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Volume 54, Issue 5, September 2010

Physical aging and relaxation of residual stresses in a colloidal glass following flow cessation
View Description Hide DescriptionDilute Laponite suspensions in water at low salt concentration form repulsive colloidal glasses which display physical aging. This phenomenon is still not completely understood and, in particular, little is known about the connection between the flow history, as a determinant of the initial state of the system, and the subsequent agingdynamics. Using a stress controlled rheometer, we perform stress jump experiments to observe the elastic component of the flow stress that remains on cessation of flow or flow quenching. We investigate the connection between the dynamics of these residual stresses and the rate of physical aging upon quenching from different points on the steadystate flow curve. Quenching from high rates produces a fluid state, , with small, fast relaxing residual stresses and rapid, sigmoidal aging of the complex modulus. Conversely, quenching from lower shear rates produces increasingly jammed states featuring slowly relaxing stresses and a slow increase of the complex modulus with system age. Flow cessation from a fixed shear rate with varying quench durations shows that slower quenches produce smaller residual stresses at short times which relax at long times by smaller extents, by comparison with faster quenches. These smaller stresses are correlated with a higher modulus but slower physical aging of the system. The characteristic time for the residual stress relaxation scales inversely with the quench rate. This implies a frustrated approach to any ideal stressfree state that succinctly reflects the frustrated nature of these glassy systems.

Measurement of fluid properties using an acoustically excited atomic force microscope microcantilever
View Description Hide DescriptionIn this study, we develop a technique that can be used for extracting the properties of high viscosity Newtonian liquids at the microliter scale using an atomic force microscope. We obtained the responses of two different cantilevers in solutions of glycerin and water using thermal and acoustic frequency sweep excitations. The thermal excitation method cannot be used for liquids with viscosity substantially higher than because of the existence of a noise floor which obscures the cantilever response. The acoustic frequency sweep excitation can overcome this limitation. The fluid properties were extracted by combining a theoretical model with the experimentally obtained results for the frequency sweep excitation. By using the cantilever phase response, errors of less than 14% in viscosity and density were achieved. This error can be explained by a local increase in fluid temperature of due to the laser energy.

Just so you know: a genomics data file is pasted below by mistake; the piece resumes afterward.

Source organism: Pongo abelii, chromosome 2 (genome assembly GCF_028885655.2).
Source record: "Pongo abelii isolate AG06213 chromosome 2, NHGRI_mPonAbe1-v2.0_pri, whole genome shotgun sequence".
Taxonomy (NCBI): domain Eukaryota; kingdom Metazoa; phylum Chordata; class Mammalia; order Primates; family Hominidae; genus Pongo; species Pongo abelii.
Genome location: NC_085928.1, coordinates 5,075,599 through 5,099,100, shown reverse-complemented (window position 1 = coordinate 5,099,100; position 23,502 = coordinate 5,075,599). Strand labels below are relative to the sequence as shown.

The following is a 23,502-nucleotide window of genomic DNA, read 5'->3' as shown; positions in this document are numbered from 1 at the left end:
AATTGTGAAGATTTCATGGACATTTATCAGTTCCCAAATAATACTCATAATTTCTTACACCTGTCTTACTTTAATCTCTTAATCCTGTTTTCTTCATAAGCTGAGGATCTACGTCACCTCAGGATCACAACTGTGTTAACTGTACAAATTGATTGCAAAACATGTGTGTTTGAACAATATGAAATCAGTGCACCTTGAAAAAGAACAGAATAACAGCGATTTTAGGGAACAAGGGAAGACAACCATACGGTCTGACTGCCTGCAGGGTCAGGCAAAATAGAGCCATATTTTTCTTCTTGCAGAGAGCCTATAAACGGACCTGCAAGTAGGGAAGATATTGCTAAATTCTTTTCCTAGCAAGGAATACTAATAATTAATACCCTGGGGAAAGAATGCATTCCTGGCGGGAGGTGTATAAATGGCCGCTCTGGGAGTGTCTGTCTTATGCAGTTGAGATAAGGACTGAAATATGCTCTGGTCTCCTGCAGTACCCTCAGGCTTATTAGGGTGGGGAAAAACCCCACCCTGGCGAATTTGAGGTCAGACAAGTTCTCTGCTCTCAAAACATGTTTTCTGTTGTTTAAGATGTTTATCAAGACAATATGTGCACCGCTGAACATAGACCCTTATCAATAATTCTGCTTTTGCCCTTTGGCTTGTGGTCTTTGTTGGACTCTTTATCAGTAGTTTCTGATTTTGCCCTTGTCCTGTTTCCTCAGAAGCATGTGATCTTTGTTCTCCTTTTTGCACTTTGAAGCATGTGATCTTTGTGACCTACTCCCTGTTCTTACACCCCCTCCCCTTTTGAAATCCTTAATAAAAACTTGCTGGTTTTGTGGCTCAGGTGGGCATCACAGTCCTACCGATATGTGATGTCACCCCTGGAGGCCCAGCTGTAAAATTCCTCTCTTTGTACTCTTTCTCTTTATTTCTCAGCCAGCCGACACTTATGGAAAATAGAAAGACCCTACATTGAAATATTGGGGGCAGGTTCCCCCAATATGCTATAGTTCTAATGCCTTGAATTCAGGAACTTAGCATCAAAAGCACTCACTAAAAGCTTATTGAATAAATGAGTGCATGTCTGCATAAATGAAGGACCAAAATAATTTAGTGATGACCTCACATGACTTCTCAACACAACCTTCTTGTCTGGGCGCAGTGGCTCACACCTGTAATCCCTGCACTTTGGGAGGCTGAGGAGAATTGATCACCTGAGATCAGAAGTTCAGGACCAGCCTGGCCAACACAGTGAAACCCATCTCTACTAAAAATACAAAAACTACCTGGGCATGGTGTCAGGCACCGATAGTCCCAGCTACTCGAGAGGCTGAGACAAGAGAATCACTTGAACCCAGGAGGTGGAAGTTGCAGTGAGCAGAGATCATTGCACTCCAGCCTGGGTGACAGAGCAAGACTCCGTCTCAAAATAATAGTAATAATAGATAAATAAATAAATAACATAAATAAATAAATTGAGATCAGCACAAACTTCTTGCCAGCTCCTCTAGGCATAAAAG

Drop deformation and breakup in concentrated suspensions
View Description Hide DescriptionIn this paper, we experimentally study the deformation and breakup of a micronsized polydimethylsiloxanedrop in a refractiveindexmatched suspension of polymethylmethacrylate particles undergoing a planar hyperbolic flow. The particles produce both shortranged stochastic effects and macroscopic meanfield effects on the deformation and breakup of the drops. In our experiments, the relative influence of these effects was varied by changing the particle to dropsize ratio . At small , the meanfield effects dominate and the drop deformation and breakup are only influenced by an increased effective viscosity of the suspension. At large , the local flowfluctuations and the direct interactions with particles have the dominant effect on drop dynamics. This leads to pronounced fluctuations in the drop deformation and a higher polydispersity in the drop size after breakup.

On the viscoelastic Poisson’s ratio in amorphous polymers
View Description Hide DescriptionPoisson’s ratio is defined as the ratio of the lateral contraction to the elongation in the infinitesimal uniaxial extension of a homogeneous isotropic body. In a viscoelastic material, Poisson’s ratio is a function of time (or frequency). In this paper, the timedependence of the Poisson’s ratio is analytically evaluated from the bulk and shear responses using the relations between the viscoelastic functions in the Laplace domain. It has been found that, in the region of relaxation, Poisson’s ratio may be a nonmonotonic function of time, with a weak minimum at short times, when the shear response is broader than bulk response such that the ratio is much larger than 1, or a monotonically increasing function of time if the shear and bulk responses share similar timescales and relaxation time distributions. The latter case is verified using experimental data from the literature for a crosslinked polymer, whereas the former case is verified for two linear polymers.

Shear thickening in densely packed suspensions of spheres and rods confined to few layers
View Description Hide DescriptionWe investigate confined shear thickeningsuspensions for which the sample thickness is comparable to the particle dimensions. Rheometrymeasurements are presented for densely packed suspensions of spheres and rods with aspect ratios 6 and 9. By varying the suspension thickness in the direction of the shear gradient at constant shear rate, we find pronounced oscillations in the stress. These oscillations become stronger as the gap size is decreased, and the stress is minimized when the sample thickness becomes commensurate with an integer number of particle layers. Despite this confinementinduced effect, viscosity curves show shear thickening that retains bulk behavior down to samples as thin as two particle diameters for spheres, below which the suspension is jammed. Rods exhibit similar behavior commensurate with the particle width, but they show additional effects when the thickness is reduced below about a particle length as they are forced to align; the stress increases for decreasing gap size at fixedshear rate while the shear thickening regime gradually transitions to a Newtonian scaling regime. This weakening of shear thickening as an ordered configuration is approached contrasts with the strengthening of shear thickening when the packing fraction is increased in the disordered bulk limit, despite the fact that both types of confinement eventually lead to jamming.